Today’s enterprise network needs–especially cybersecurity, scalability and asset visibility–are soaring and CIOs and CISOs are struggling to keep up. Cloud partners are playing a major role, in terms of delivering new capabilities and scale almost daily. But often lost in this equation is the critical role of the network foundation.
If an enterprise’s network foundation is more than five years old and was created at a time when many of today’s cutting edge capabilities were not a factor, the simple truth is that most networks will never be able to keep up with demand. Even more of concern, those older foundations will sharply limit how effective the new capabilities obtained elsewhere can be.
Consider, for example, SD-WAN. To really enjoy the benefits of SD-WAN, an enterprise will need local DDI. What happens when the Internet connection drops, as has happened far too often recently in large cloud environments? If that enterprise doesn’t have local DDI, they’ll have location context.
In the mid-size enterprise space, roughly 80 percent of all networks have an insufficient foundation. This is largely due to an excessive use of limited freeware applications, where the company did not obtain an appropriate commercial packet system. But even in the large enterprise segment, these problems plague about one out of every two F1000 networks.
These problems typically manifest during a network connection problem. That certainly could be a full-fledged outage that continues for an extended timeframe, but it’s more likely to be a series of relatively brief outages or even mere slowdowns. It’s often overlooked as administrators have barely detected the problem before it resolves itself. This is common with a slowdown that results in uncertain latency.
But during that incident’s duration, location services will fail and context is lost.
One of the changes since 2020 is a monumental load increase. To be more precise, it’s not necessarily that the enterprise’s global load increased that much, but that the load has sharply shifted. That might be 90,000 workers logging in from different equipment coming in from 90,000 locations and uncounted number of local ISPs–whereas most used to cleanly function from corporate locations.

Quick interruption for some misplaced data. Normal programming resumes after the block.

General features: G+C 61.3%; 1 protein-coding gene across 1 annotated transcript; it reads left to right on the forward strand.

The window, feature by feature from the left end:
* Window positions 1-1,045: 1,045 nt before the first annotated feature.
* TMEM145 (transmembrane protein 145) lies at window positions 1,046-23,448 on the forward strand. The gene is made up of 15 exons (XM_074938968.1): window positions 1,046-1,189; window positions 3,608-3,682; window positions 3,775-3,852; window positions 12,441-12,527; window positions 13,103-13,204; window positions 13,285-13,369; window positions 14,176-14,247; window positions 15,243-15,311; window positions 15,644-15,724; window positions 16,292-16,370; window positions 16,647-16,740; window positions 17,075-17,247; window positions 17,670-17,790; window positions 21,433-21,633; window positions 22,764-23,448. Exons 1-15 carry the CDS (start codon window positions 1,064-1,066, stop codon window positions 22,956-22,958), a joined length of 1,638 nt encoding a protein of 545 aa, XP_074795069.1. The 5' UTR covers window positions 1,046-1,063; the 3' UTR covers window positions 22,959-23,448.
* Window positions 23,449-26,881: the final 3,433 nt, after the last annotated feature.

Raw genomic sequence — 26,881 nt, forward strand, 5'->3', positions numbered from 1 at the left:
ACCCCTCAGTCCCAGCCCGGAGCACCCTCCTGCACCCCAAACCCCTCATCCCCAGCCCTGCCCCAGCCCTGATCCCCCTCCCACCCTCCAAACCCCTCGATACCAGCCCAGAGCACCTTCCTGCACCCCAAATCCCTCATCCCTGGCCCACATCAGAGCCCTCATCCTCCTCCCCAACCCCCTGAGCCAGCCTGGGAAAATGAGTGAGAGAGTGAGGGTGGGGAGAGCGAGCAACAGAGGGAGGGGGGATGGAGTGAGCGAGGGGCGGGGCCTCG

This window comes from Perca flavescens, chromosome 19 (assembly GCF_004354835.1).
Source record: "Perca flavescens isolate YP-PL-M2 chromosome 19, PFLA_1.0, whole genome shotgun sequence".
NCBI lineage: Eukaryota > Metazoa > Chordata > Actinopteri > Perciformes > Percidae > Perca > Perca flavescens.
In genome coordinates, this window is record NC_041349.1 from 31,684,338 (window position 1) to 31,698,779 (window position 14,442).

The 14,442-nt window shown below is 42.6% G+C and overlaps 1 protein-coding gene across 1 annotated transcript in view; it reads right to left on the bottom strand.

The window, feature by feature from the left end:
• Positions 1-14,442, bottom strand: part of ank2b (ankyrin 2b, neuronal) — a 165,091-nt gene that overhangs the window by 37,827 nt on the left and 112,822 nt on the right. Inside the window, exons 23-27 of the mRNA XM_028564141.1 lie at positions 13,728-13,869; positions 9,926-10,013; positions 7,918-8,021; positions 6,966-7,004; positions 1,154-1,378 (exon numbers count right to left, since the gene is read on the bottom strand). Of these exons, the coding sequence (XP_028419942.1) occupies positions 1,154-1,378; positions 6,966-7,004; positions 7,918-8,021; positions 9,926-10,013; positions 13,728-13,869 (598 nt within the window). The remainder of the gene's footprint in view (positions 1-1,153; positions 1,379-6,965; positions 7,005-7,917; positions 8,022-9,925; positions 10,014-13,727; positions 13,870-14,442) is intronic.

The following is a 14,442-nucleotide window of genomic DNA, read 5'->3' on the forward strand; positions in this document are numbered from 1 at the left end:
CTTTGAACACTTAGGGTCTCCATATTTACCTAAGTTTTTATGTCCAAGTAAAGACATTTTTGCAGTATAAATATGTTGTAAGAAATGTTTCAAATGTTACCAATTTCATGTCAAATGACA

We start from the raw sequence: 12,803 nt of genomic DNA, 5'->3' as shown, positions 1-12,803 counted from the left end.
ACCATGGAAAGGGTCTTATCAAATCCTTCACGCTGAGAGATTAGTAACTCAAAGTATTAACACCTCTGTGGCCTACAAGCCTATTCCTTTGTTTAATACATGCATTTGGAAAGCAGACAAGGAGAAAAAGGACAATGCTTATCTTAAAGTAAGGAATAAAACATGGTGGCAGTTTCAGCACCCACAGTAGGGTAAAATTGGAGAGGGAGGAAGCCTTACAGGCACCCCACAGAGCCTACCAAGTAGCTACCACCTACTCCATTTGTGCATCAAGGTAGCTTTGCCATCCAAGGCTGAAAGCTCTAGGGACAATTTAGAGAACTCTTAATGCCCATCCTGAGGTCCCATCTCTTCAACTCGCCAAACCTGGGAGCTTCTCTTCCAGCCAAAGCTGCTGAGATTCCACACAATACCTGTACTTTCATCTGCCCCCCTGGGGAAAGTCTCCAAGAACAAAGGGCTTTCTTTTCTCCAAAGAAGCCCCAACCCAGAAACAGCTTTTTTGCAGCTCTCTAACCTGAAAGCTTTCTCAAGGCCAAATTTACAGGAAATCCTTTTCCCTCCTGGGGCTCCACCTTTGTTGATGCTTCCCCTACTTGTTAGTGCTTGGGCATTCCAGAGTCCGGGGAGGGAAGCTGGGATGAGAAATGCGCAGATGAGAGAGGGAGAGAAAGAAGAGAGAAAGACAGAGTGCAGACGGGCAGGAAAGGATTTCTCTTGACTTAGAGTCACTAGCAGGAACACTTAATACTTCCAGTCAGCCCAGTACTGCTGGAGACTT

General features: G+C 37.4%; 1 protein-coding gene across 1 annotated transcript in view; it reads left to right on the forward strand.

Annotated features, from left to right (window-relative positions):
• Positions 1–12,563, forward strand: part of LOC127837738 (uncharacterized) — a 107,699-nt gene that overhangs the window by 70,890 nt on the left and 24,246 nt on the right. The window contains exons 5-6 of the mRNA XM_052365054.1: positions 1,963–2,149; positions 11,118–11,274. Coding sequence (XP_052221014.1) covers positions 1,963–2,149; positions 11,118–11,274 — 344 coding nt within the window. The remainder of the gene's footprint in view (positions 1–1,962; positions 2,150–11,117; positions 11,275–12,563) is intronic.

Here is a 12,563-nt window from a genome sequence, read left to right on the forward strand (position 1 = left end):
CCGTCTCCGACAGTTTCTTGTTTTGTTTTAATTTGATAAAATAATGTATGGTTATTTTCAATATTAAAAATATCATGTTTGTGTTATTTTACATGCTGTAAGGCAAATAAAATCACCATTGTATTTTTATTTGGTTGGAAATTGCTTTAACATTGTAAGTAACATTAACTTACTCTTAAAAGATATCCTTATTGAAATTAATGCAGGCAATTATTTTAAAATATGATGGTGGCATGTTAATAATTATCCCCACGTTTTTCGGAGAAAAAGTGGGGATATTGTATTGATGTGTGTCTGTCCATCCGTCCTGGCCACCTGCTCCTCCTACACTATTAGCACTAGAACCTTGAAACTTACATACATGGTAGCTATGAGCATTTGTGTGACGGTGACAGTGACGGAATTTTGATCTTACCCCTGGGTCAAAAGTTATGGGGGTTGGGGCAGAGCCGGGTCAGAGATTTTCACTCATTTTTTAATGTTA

That load shift will also include lots more–and far more powerful–IoT and IIoT devices, including many that are shadow IT. That is not necessarily from employees not following the rules, such as facilities personnel installing new kinds of smart lights without alerting IT. I’ve seen some manufacturing operations buying the large pieces of equipment that they have for decades. Only this time, the manufacturer placed maintenance IoT devices deep within the machinery and never informed customers that they had made that change.
Another aspect of that load shift are the enterprise’s global partners, including contractors, suppliers, distributors, supply chain companies and large customers. Those partners today are accessing far more data–as well as more sensitive data–than they did back in 2019.
The shrinking of on-prem systems absolutely plays a major role in that load shift, as enterprise strike agreements with multiple cloud providers simultaneously–in addition to however many shadow IT cloud sites workgroup leaders have obtained without IT permission.
(Source : Infoblox.com)
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